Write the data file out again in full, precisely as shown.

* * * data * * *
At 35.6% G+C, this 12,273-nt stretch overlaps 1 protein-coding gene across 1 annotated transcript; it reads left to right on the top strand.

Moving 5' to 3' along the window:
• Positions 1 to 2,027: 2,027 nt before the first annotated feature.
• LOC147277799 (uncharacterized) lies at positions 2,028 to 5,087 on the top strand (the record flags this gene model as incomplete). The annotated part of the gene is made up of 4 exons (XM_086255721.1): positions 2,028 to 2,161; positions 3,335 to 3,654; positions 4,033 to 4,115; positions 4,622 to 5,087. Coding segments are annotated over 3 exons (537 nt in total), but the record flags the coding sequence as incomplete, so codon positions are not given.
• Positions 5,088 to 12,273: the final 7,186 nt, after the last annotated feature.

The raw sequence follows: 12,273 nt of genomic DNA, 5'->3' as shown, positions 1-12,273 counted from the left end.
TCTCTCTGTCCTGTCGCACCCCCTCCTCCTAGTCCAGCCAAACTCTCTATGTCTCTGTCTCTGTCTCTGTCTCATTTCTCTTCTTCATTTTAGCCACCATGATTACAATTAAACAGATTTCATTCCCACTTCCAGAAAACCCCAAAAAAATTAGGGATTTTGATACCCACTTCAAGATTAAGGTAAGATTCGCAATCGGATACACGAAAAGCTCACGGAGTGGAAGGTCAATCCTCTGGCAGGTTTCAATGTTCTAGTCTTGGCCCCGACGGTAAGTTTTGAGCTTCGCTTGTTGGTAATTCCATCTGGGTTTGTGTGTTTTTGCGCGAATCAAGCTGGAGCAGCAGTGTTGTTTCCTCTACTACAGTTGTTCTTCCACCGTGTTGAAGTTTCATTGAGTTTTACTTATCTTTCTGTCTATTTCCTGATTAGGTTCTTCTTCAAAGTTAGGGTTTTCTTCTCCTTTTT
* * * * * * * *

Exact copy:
At 35.6% G+C, this 12,273-nt stretch overlaps 1 protein-coding gene across 1 annotated transcript; it reads left to right on the top strand.

Moving 5' to 3' along the window:
• Positions 1 to 2,027: 2,027 nt before the first annotated feature.
• LOC147277799 (uncharacterized) lies at positions 2,028 to 5,087 on the top strand (the record flags this gene model as incomplete). The annotated part of the gene is made up of 4 exons (XM_086255721.1): positions 2,028 to 2,161; positions 3,335 to 3,654; positions 4,033 to 4,115; positions 4,622 to 5,087. Coding segments are annotated over 3 exons (537 nt in total), but the record flags the coding sequence as incomplete, so codon positions are not given.
• Positions 5,088 to 12,273: the final 7,186 nt, after the last annotated feature.

The raw sequence follows: 12,273 nt of genomic DNA, 5'->3' as shown, positions 1-12,273 counted from the left end.
TCTCTCTGTCCTGTCGCACCCCCTCCTCCTAGTCCAGCCAAACTCTCTATGTCTCTGTCTCTGTCTCTGTCTCATTTCTCTTCTTCATTTTAGCCACCATGATTACAATTAAACAGATTTCATTCCCACTTCCAGAAAACCCCAAAAAAATTAGGGATTTTGATACCCACTTCAAGATTAAGGTAAGATTCGCAATCGGATACACGAAAAGCTCACGGAGTGGAAGGTCAATCCTCTGGCAGGTTTCAATGTTCTAGTCTTGGCCCCGACGGTAAGTTTTGAGCTTCGCTTGTTGGTAATTCCATCTGGGTTTGTGTGTTTTTGCGCGAATCAAGCTGGAGCAGCAGTGTTGTTTCCTCTACTACAGTTGTTCTTCCACCGTGTTGAAGTTTCATTGAGTTTTACTTATCTTTCTGTCTATTTCCTGATTAGGTTCTTCTTCAAAGTTAGGGTTTTCTTCTCCTTTTT